What you need to know about Ebola

This colorized transmission electron micrograph (TEM) obtained March 24, 2014 from the Centers for...

This colorized transmission electron micrograph (TEM) obtained March 24, 2014 from the Centers for Disease Control(CDC) in Atlanta, Georgia, reveals some of the ultrastructural morphology displayed by an Ebola virus virion. (AFP PHOTO / HANDOUT / CDC / Cynthia Goldsmith)

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, Last Updated: 5:41 PM ET

West Africa is seeing its worst Ebola outbreak since 2005. The Ebola virus has now killed more than 90 people Guinea and Liberia. And many are worried it could get worse.


What is it?

EVD is a severe acute viral illness. Outbreaks primarily occur in remote villages in Central and West Africa near rainforests.


A scientist separates blood cells from plasma cells to isolate any Ebola RNA in order to test for the virus at the European Mobile Laboratory in Gueckedou April 3, 2014. (REUTERS/Misha Hussain)

Ebola first appeared in 1976 in two simultaneous outbreaks, in Nzara, Sudan, and in Yambuku, Democratic Republic of Congo. The latter was in a village located near the Ebola River, which is where the disease gets its name.


Why the worry?

There is no vaccine, specific treatment or cure for Ebola, and up to 90% of people who contract Ebola die.


Dr. Kent Brantly wears protective gear at the case management centre on the campus of ELWA Hospital in Monrovia, Liberia in this undated handout photograph courtesy of Samaritan's Purse. (REUTERS/Samaritan's Purse/Handout via Reuters)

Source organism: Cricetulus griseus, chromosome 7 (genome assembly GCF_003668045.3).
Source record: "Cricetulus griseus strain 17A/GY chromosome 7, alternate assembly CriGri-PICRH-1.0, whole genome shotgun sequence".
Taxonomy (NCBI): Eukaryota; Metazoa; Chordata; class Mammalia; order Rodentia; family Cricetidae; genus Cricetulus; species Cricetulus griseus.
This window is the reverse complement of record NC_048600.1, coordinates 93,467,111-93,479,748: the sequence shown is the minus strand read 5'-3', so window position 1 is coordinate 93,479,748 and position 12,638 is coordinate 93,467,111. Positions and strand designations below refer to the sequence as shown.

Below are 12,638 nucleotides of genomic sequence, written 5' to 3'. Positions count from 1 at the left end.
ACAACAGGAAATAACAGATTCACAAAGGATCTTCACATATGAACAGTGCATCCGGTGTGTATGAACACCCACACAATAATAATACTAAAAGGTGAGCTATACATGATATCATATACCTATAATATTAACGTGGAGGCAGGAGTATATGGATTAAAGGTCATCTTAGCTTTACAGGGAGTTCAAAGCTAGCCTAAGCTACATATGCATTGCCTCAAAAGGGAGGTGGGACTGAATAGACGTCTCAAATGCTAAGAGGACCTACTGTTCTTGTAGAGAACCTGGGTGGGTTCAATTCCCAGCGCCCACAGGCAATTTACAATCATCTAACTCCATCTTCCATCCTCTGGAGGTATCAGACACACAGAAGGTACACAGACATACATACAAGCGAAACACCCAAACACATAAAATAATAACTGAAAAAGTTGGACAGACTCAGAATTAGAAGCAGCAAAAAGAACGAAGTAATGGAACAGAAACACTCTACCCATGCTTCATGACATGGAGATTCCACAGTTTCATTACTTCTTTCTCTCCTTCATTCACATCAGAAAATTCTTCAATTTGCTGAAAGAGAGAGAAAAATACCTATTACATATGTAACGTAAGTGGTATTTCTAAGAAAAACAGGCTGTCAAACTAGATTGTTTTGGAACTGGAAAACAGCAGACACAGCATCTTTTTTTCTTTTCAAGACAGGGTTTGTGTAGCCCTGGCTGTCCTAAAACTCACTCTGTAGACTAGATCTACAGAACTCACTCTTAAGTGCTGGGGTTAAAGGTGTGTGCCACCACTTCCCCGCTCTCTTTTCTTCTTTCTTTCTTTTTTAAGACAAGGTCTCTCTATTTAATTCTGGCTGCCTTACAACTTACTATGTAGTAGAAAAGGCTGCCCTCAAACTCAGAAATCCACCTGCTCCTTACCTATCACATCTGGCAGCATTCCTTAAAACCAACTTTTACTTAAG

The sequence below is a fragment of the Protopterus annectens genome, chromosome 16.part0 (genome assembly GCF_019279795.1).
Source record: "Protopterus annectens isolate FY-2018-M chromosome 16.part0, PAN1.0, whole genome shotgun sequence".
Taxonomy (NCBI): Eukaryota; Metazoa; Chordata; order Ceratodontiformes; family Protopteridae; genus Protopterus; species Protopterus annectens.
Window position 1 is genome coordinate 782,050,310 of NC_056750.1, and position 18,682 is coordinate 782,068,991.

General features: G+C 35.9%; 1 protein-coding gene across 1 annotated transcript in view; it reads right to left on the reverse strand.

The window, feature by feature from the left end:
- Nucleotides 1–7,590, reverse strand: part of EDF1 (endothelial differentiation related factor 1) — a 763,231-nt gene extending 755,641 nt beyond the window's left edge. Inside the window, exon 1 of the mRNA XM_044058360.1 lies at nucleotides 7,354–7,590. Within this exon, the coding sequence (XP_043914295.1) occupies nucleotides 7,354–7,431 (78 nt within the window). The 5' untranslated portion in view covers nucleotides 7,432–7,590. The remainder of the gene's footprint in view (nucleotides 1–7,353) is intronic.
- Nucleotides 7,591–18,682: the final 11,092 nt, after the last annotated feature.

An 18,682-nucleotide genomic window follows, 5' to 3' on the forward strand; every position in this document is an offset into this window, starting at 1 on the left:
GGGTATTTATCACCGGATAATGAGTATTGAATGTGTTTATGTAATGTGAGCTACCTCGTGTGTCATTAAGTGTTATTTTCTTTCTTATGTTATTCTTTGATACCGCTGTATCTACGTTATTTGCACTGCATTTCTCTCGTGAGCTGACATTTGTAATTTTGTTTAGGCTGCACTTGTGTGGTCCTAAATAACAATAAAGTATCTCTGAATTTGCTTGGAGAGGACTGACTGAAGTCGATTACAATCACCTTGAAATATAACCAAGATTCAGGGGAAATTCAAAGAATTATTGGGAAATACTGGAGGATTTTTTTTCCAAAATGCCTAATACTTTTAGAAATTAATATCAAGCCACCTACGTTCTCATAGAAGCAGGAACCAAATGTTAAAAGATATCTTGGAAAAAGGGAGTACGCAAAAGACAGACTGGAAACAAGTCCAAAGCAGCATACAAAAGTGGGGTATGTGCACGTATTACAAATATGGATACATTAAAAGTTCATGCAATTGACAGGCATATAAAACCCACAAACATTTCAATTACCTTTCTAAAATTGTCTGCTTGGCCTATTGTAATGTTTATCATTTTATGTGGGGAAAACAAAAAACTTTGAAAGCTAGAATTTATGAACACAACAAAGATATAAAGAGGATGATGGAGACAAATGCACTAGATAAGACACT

The problem with this outbreak, is not the numbers of victims, but the fact that the cases are so spread out. The only way to stop it is to find and isolate everyone who has come in contact with it.


How is it spread?

Transmitted through close contact with bodily fluids, such as blood, saliva, semen and sweat, of an infected person or animal.

In Africa, infection has been documented through the handling of infected chimpanzees, gorillas, fruit bats, monkeys, forest antelope and porcupines found ill or dead or in the rainforest.

Ebola then spreads from human to human by direct contact with the blood, secretions, organs or other bodily fluids of infected people, and indirect contact with environments contaminated with such fluids.


What makes Ebola so deadly?

Infection: Ebola genome contains four genes which together prevent dendritic cells — in skin, nose, lungs and digestive system — from sending messages to trigger immune system.

Unchecked viral growth: Virus spreads to cell types throughout body by binding glycoprotein to receptors on cell surfaces.

Symptoms: Onset of illness is abrupt and is characterized by fever, headache, joint and muscle aches, sore throat, red eyes and weakness.

Cytokine storm: Immune cells get caught in endless loop, releasing extreme levels of cytokines — proteins within cells which cause inflammation — and attracting yet more immune cells.

Septic shock: Infected cells detach from blood vessels causing massive hemorrhage. Loss of blood leads to kidney and liver failure.

 


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